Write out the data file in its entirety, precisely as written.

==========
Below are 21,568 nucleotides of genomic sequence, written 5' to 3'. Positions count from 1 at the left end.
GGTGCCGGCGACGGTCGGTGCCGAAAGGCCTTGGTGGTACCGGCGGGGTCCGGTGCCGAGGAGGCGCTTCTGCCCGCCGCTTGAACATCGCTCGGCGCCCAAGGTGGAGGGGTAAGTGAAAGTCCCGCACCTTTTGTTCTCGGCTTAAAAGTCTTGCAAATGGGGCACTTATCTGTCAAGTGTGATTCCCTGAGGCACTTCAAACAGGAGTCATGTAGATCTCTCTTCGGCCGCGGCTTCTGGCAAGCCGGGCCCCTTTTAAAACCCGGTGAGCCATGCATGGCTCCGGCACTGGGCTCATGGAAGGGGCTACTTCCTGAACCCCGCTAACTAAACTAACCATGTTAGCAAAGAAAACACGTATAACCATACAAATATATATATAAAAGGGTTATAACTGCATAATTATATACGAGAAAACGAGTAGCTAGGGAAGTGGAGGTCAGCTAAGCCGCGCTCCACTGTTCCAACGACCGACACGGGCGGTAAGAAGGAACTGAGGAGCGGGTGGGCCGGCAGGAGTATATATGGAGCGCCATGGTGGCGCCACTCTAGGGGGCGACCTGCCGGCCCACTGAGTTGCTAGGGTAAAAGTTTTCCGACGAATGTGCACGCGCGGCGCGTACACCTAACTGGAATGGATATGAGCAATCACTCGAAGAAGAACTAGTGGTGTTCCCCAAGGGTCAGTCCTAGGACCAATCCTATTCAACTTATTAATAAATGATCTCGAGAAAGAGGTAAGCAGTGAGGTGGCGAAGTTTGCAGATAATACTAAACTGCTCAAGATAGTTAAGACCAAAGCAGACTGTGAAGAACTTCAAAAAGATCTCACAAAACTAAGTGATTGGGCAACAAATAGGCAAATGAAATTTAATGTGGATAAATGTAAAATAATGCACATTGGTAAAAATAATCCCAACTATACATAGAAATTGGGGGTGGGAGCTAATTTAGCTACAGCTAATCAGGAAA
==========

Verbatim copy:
Below are 21,568 nucleotides of genomic sequence, written 5' to 3'. Positions count from 1 at the left end.
GGTGCCGGCGACGGTCGGTGCCGAAAGGCCTTGGTGGTACCGGCGGGGTCCGGTGCCGAGGAGGCGCTTCTGCCCGCCGCTTGAACATCGCTCGGCGCCCAAGGTGGAGGGGTAAGTGAAAGTCCCGCACCTTTTGTTCTCGGCTTAAAAGTCTTGCAAATGGGGCACTTATCTGTCAAGTGTGATTCCCTGAGGCACTTCAAACAGGAGTCATGTAGATCTCTCTTCGGCCGCGGCTTCTGGCAAGCCGGGCCCCTTTTAAAACCCGGTGAGCCATGCATGGCTCCGGCACTGGGCTCATGGAAGGGGCTACTTCCTGAACCCCGCTAACTAAACTAACCATGTTAGCAAAGAAAACACGTATAACCATACAAATATATATATAAAAGGGTTATAACTGCATAATTATATACGAGAAAACGAGTAGCTAGGGAAGTGGAGGTCAGCTAAGCCGCGCTCCACTGTTCCAACGACCGACACGGGCGGTAAGAAGGAACTGAGGAGCGGGTGGGCCGGCAGGAGTATATATGGAGCGCCATGGTGGCGCCACTCTAGGGGGCGACCTGCCGGCCCACTGAGTTGCTAGGGTAAAAGTTTTCCGACGAATGTGCACGCGCGGCGCGTACACCTAACTGGAATGGATATGAGCAATCACTCGAAGAAGAACTAGTGGTGTTCCCCAAGGGTCAGTCCTAGGACCAATCCTATTCAACTTATTAATAAATGATCTCGAGAAAGAGGTAAGCAGTGAGGTGGCGAAGTTTGCAGATAATACTAAACTGCTCAAGATAGTTAAGACCAAAGCAGACTGTGAAGAACTTCAAAAAGATCTCACAAAACTAAGTGATTGGGCAACAAATAGGCAAATGAAATTTAATGTGGATAAATGTAAAATAATGCACATTGGTAAAAATAATCCCAACTATACATAGAAATTGGGGGTGGGAGCTAATTTAGCTACAGCTAATCAGGAAA